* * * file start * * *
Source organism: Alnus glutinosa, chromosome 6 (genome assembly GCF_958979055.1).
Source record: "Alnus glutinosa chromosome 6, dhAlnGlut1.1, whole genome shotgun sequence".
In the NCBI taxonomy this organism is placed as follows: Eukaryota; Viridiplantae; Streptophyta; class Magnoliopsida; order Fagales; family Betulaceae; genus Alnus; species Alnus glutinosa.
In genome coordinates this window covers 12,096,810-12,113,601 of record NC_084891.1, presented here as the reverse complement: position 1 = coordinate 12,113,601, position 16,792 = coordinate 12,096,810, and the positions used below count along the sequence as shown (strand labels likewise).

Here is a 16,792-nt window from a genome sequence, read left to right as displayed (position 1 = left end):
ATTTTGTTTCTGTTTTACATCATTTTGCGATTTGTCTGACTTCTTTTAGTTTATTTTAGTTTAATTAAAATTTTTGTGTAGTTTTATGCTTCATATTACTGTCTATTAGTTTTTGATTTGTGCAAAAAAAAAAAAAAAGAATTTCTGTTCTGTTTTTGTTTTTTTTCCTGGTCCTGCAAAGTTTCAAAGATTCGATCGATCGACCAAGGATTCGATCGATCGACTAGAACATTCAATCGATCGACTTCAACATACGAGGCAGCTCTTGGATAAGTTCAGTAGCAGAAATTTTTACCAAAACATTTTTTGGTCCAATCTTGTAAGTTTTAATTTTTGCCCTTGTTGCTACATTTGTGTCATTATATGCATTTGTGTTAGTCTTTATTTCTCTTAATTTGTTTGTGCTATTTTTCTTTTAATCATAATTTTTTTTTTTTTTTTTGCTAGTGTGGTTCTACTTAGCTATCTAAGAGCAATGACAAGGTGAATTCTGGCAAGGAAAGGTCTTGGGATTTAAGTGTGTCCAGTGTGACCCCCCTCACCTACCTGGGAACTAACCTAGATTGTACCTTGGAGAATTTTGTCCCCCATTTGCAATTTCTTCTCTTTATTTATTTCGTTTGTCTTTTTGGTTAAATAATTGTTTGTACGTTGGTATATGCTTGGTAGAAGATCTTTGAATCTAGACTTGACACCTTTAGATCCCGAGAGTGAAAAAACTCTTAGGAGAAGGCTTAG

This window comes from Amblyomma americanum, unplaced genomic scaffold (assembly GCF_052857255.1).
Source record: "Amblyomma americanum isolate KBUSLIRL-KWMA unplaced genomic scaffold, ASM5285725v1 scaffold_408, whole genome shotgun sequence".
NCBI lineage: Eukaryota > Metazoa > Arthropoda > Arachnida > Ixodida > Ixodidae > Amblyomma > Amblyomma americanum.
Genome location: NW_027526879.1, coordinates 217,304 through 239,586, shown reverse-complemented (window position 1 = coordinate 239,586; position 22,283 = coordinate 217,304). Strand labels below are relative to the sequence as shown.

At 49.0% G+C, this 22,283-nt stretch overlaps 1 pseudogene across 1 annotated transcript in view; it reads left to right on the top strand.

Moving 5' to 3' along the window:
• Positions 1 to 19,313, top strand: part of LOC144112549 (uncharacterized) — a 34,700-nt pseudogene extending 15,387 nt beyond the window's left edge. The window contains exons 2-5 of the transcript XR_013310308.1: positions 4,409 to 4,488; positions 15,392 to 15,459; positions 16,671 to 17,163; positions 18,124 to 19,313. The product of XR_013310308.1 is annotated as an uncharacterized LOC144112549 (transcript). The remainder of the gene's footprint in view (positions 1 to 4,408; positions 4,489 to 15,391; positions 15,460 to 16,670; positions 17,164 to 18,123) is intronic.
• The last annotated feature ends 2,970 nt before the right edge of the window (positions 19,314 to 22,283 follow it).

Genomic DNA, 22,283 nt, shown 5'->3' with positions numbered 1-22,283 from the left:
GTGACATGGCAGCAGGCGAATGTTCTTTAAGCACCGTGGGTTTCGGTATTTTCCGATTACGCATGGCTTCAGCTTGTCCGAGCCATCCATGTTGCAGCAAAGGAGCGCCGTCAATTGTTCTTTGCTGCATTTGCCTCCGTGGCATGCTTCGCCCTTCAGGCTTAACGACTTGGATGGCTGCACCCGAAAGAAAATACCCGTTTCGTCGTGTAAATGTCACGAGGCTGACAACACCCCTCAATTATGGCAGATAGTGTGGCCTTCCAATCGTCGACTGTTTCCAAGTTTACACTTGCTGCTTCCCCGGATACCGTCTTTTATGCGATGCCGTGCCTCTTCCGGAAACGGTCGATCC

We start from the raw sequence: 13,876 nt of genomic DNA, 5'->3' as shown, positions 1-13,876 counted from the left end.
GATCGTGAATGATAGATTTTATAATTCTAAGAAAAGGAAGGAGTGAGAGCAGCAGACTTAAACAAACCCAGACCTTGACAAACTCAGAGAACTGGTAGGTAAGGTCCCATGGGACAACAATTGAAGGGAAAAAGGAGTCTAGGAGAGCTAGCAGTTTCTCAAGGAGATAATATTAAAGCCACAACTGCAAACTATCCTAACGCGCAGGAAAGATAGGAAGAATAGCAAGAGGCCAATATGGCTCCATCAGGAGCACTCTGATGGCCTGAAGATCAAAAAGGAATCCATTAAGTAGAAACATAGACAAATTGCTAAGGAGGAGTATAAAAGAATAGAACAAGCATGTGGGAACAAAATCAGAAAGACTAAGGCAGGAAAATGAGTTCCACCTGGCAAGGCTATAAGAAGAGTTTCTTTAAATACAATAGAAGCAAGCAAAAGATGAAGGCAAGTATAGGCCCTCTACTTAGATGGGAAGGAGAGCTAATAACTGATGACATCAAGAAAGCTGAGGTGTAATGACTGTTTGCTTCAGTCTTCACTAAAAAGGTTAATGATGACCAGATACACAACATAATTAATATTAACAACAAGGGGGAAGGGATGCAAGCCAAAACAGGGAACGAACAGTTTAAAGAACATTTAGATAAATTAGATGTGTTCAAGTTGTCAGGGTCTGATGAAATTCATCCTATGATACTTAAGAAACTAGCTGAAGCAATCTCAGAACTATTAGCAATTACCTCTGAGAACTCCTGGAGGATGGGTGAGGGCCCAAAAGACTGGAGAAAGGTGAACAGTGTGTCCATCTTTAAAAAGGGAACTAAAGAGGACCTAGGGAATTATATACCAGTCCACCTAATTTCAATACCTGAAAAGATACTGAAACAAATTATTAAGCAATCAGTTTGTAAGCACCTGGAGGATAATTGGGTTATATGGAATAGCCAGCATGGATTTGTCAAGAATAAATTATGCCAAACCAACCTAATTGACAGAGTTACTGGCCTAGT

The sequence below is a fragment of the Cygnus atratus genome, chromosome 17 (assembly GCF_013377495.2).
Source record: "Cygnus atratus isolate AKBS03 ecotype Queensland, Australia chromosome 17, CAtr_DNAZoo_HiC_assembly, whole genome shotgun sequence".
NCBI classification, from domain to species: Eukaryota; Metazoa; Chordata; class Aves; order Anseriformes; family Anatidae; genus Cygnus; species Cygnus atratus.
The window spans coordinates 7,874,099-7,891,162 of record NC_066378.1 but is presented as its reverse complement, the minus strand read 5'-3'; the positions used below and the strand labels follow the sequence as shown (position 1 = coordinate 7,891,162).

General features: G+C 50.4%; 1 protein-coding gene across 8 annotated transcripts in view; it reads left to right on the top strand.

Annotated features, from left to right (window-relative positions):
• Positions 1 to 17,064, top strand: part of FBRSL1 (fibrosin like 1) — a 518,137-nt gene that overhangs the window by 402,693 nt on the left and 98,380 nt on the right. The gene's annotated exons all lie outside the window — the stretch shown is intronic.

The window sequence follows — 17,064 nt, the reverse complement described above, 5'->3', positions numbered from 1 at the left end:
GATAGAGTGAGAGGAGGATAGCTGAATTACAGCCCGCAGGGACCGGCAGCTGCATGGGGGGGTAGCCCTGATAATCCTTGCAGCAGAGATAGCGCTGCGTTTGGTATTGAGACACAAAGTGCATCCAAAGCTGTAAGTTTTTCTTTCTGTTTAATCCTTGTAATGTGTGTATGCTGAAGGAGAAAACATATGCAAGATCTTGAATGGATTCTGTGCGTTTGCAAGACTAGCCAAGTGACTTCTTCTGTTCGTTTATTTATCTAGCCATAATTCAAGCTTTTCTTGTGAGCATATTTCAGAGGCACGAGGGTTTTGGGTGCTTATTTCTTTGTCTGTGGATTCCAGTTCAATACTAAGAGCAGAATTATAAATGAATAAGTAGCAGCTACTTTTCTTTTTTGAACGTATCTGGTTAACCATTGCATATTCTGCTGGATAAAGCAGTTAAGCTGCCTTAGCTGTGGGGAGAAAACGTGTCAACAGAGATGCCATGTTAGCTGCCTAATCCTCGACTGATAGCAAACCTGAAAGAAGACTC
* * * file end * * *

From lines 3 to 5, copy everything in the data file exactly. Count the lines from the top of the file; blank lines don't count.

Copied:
In the NCBI taxonomy this organism is placed as follows: Eukaryota; Viridiplantae; Streptophyta; class Magnoliopsida; order Fagales; family Betulaceae; genus Alnus; species Alnus glutinosa.
In genome coordinates this window covers 12,096,810-12,113,601 of record NC_084891.1, presented here as the reverse complement: position 1 = coordinate 12,113,601, position 16,792 = coordinate 12,096,810, and the positions used below count along the sequence as shown (strand labels likewise).

Here is a 16,792-nt window from a genome sequence, read left to right as displayed (position 1 = left end):